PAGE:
I’ve learned that getting ahead is a choice.
Frank, 23 years old
Former New Directions Resident (2009)
I was born May 13, 1986 in Oakland, California. At the age of two, my dad was shot in the head. He and my mom were both drug dealers. Dad was shot because of a drug deal gone bad. He lived until I was 15 years old, but was badly brain damaged and had seizures.
About the same time my dad was shot, my mom went to jail for drug dealing. My grandma was sick so my brothers, sisters, and I were separated and sent to different foster homes. I went to Ms. Mayfield’s. I was unhappy and scared living there and she would even lock me in the closet.
My dad’s sister who I called “Auntie Grannie” visited me while I was at Ms. Mayfield’s. After she found out about me being locked in the closet, she came and got me.
I was a really angry kid and when I was in 5th grade I went to a mental health school because of behavior problems.
I later went to high school, but my social skills were way off so I started smoking weed. I dropped out of high school in 11th grade, started smoking weed and drinking every day and just hanging out with the wrong crowd.
When I was 18, I got into trouble for cashing bad checks. When I went to jail I vowed that I would never go to jail again. The worst part about being in jail was not being able to see my family. Despite all that had happened, I still loved them and missed them. I was in Alameda County Jail for three months with a misdemeanor that I hope to get expunged some day.
When I got out of jail, I bounced around, couch surfing with friends and then moved to San Diego in 2005 to live with my mom who had gotten out of jail. But I still hadn’t learned to follow rules and mom finally kicked me out.
I became homeless and was sleeping in my car. Then one day I went to a local community services agency and got a pamphlet for New Directions. I talk to Monica there. One thing that stuck with me is that Monica said “You guys are my heroes.” It made me feel good that people like me could be heroes to someone like Monica.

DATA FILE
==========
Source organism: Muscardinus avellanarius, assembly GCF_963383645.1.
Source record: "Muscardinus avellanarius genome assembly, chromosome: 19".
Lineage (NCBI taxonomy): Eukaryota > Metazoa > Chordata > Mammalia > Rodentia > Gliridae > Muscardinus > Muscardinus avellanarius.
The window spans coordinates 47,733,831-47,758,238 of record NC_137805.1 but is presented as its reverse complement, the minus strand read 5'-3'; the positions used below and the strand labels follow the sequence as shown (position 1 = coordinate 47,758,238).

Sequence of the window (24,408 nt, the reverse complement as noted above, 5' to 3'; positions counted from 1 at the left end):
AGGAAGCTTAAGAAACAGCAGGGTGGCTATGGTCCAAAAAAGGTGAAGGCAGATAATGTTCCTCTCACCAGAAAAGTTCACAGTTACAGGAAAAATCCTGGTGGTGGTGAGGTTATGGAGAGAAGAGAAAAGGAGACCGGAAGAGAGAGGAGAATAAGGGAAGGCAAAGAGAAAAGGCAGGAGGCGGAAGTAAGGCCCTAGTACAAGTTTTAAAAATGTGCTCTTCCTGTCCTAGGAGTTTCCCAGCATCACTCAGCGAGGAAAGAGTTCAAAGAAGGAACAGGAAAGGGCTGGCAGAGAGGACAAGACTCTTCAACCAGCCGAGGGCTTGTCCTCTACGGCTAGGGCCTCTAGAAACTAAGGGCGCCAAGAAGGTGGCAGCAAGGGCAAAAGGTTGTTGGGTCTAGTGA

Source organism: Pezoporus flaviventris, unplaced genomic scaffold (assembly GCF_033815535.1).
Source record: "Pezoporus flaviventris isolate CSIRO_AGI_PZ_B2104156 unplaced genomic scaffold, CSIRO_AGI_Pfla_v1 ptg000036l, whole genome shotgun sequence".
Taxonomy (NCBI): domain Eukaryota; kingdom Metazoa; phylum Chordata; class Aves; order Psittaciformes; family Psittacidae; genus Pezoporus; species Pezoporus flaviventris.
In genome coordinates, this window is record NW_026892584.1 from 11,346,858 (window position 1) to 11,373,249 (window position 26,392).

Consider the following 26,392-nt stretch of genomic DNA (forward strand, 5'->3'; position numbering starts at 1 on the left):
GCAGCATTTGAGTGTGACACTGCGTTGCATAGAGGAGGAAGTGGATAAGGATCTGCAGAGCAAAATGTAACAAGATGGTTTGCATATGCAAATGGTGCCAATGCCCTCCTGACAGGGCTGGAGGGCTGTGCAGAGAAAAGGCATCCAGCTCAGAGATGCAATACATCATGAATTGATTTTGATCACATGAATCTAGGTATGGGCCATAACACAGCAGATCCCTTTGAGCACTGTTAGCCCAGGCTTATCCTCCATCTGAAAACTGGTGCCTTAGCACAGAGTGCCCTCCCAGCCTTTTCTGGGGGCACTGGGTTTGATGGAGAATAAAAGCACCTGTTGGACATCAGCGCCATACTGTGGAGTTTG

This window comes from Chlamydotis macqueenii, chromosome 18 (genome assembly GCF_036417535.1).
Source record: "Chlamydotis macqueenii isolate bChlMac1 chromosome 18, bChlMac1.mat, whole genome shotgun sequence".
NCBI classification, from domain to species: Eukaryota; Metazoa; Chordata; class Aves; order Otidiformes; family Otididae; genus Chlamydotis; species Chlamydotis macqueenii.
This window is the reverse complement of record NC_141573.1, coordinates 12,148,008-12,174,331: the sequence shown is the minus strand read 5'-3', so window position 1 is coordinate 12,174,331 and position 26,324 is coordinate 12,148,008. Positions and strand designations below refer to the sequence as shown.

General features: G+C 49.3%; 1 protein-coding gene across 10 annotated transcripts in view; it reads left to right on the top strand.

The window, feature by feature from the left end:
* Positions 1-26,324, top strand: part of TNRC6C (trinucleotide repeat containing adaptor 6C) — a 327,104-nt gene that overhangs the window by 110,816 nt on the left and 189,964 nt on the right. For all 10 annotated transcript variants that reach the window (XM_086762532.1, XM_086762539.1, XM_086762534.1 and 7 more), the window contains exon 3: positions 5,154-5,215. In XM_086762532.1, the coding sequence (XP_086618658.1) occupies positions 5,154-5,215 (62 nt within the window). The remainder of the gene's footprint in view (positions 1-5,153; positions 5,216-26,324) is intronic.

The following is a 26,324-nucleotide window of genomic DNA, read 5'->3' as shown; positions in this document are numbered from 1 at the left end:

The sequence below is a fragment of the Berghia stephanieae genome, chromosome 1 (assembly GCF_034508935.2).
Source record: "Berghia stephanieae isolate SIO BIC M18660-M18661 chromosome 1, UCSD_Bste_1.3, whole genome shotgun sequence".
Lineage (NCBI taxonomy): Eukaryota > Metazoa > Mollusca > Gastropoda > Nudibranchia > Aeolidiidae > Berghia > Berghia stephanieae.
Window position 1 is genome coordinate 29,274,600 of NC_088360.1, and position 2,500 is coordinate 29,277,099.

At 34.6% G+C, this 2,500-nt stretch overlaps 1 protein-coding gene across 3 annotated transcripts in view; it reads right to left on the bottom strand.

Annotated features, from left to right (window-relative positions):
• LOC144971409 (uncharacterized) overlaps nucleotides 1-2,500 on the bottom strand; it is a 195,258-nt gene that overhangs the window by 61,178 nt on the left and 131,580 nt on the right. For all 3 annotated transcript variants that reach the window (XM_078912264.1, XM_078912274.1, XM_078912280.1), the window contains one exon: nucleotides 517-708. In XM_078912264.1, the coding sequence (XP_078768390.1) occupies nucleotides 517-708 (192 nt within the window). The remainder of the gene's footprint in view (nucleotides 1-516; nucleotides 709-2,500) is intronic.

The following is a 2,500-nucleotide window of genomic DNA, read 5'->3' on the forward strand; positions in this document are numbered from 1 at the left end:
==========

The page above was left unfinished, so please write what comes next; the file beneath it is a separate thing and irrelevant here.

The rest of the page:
I came to New Directions and met Christiana, my advocate. She began to work with me. She pulled the drive out of me. Within a month of living here I started working at Toys R Us, learned to follow rules and even got other people jobs there. I was laid off from seasonal work, but two weeks later got my next job at Little Caesar’s where I met Calleen the owner. I helped other participants get jobs there as well.
After saving some money, I bought a car. I joined the New Directions committee by working with the Casa de Amparo staff to make the program a better place for the participants. I’ve learned that getting ahead is a choice. All of us at New Directions were foster kids. All were born into adversity but we’re all trying hard to reconnect with family, friends and create new lives.
I enrolled in school at Palomar College and started classes this summer. I also started working at the Mottino YMCA in membership services for the Summer Youth Employment program. I’ve made a lot of friends and connections while being there.
I will get my GED soon through Palomar College. I’m taking a class in broadcasting and have an internship. I’m trying out for football. When I finish New Directions I plan on staying in my current apartment.
I want to go to college someday, graduate and begin to pursue my dreams of helping people. I’m in pursuit of happiness. My dream is to be a sportscaster and make enough money to open a recreation center for disadvantaged kids. Kids like I was, but kids that learn sooner than I did that no matter where you come from, it is possible to get ahead.